A good Google
An attempt to have the "Google" trade mark deemed generic
has been rejected by an Arizona court.
The plaintiff David Elliott, an intended third-party
beneficiary of the registration of some domain names containing
the term "Google", sought cancellation of Google’s
registered trade marks, arguing that they are generic.
Elliott alleged: "The term 'GOOGLE’ is, or has
become, a generic term universally used to describe the action
of internet searching with any search engine, which cannot
serve as a trade mark to the exclusion of others."
Elliott’s lawyer conducted a consumer survey
that the court rejected as unscientific. In contrast,
Google’s lawyer introduced a consumer survey that
found 94% of consumers identify Google as a brand name while 5%
identify it as a common word.
The court said that even if Elliott proved that Google is a
verb that can refer to the act of searching on any search
engine, the fact that more than 90% of customers understand it
as a trade mark designating the Google search engine means it
still functions as a source designator.
The court said
the "undisputed evidence is that the consuming public
overwhelmingly understands the word google to identify a
particular search engine, not to describe search engines in
Forbes estimated the Google trade mark’s value
at $44 billion in 2011.
You "oh" us
Jay-Z is being sued for a one syllable sample of a 1969
according to Techdirt. The rapper’s 2009 hit
Town includes a single use of the word "oh" from Hook
and Sling – Part 1 by Eddie Bo.
Bo died in 2009 but TufAmerica bought the rights to the song
in 1996. The label had previously sued rapper Kanye West
– who co-produced Run This Town – for
sampling Hook and Sling – Part 1 on a different
Jay-Z (real name Shawn Carter) and co-defendants WB Music,
Warner-Tamerlane Publishing, Roc Nation, Atlantic Recording
Corporation and Roc-A-Fella Records
argued in court documents: "First, it is black letter
law that words and short phrases are simply not protectable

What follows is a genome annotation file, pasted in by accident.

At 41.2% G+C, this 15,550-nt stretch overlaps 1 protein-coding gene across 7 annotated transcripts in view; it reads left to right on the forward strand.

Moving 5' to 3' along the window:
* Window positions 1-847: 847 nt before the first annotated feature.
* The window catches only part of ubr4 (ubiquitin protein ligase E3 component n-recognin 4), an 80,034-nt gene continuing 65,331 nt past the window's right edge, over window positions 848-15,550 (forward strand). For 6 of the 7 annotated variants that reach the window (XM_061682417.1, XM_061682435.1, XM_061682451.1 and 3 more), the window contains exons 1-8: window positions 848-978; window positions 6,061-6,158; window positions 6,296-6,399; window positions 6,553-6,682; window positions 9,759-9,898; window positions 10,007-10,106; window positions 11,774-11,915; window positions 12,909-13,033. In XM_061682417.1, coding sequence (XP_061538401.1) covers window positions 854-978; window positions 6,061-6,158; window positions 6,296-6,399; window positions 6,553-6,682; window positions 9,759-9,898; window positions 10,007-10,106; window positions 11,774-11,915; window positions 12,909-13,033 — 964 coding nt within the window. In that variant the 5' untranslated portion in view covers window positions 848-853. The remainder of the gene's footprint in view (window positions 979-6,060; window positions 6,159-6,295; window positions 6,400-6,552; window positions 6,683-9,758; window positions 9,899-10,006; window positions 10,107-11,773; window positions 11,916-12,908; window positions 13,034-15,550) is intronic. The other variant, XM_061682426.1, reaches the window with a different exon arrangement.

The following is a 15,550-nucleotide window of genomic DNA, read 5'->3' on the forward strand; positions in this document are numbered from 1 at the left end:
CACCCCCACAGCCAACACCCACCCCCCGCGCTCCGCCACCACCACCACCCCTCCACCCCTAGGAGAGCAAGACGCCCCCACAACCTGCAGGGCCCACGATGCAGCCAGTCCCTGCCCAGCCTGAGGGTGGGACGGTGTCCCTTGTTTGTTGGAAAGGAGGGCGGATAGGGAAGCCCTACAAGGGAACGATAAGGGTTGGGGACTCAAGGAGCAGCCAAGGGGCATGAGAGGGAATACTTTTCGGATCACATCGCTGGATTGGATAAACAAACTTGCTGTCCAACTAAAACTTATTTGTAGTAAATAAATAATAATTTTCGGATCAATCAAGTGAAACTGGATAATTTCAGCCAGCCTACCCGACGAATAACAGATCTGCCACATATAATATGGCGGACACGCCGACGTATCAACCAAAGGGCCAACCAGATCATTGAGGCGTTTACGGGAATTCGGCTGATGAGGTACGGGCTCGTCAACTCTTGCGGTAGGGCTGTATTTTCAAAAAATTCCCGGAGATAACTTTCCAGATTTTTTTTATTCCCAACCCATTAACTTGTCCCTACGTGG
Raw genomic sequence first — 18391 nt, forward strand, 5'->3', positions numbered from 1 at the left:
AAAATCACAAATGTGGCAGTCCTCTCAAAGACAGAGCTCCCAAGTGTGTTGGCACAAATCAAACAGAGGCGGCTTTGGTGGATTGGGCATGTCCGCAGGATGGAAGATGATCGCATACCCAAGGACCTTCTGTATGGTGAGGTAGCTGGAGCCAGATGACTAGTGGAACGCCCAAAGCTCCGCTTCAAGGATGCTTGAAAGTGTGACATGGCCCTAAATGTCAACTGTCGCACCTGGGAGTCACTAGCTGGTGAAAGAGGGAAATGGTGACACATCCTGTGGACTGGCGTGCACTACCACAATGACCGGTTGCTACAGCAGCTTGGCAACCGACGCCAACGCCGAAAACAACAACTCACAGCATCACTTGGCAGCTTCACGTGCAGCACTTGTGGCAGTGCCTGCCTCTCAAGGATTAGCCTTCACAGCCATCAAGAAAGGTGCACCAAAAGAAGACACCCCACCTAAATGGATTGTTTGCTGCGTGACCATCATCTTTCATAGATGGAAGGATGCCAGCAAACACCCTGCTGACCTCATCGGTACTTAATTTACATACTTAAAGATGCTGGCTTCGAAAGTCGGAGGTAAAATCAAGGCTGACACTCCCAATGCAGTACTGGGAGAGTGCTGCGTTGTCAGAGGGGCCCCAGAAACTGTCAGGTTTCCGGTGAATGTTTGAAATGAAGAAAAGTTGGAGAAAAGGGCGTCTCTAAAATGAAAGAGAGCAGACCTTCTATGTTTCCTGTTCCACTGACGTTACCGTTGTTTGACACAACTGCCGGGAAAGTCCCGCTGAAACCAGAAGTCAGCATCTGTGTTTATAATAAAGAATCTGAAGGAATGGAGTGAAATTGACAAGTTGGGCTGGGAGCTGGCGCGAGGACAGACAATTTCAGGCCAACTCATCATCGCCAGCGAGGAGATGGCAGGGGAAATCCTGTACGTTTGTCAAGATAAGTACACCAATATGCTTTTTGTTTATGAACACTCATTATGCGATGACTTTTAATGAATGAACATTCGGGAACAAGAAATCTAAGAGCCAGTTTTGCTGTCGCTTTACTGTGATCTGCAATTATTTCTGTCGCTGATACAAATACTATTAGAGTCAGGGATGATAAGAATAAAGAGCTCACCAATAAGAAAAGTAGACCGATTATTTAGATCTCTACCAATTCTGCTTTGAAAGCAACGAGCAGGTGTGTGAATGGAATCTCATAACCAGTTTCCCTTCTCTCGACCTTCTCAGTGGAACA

under the Copyright Act. Thus, Plaintiff cannot state a claim
based on the alleged infringement of a generic lyric such as,
'oh,' or the sound recording thereof, and Plaintiffs claims
should be dismissed as a matter of law. Second, even if the
word 'oh' or the miniscule portion of Plaintiffs Recording
featuring the single word was somehow original enough to
warrant copyright protection, the alleged copying here of a
sound lasting a fraction of a second in Plaintiffs Works is de
minimis and thus not actionable."
McDonald’s is seeking to register a trade mark
according to MSN NZ.
The move may be part of an effort to revive flagging
revenues. The company reported a 3.7% dip in sales in August.
It gets about 25% of its sales from breakfast.
McDonald’s applied for the McBrunch trade
mark in July. 'We routinely file intent to use trade mark
applications as a regular course of business," MSN NZ quoted
McDonald’s spokeswoman Lisa McComb as saying. The
firm first tried to register McBrunch as a trade mark in 2001
but abandoned the effort.
The copyright dispute over the 2013 hit song Blurred Lines
has taken a turn for the bizarre, with the singer seeming to be
attempting to distance himself from blame.
Singer Robin Thicke has claimed in sworn testimony that he
was high on Vicodin and alcohol when he made Blurred Lines with
producer Pharrell. The two are being sued by the estate of
Marvin Gaye for the similarly of the rhythm track of Blurred
Lines to Gaye’s 1977 song "Got to Give It Up".
The Hollywood Reporter has revealed that when Thicke was
asked in his deposition in April whether he was present, he
replied: "To be honest, that's the only part where — I
was high on Vicodin and alcohol when I showed up at the studio.
So my recollection is when we made the song, I thought I wanted
— I — I wanted to be more involved than I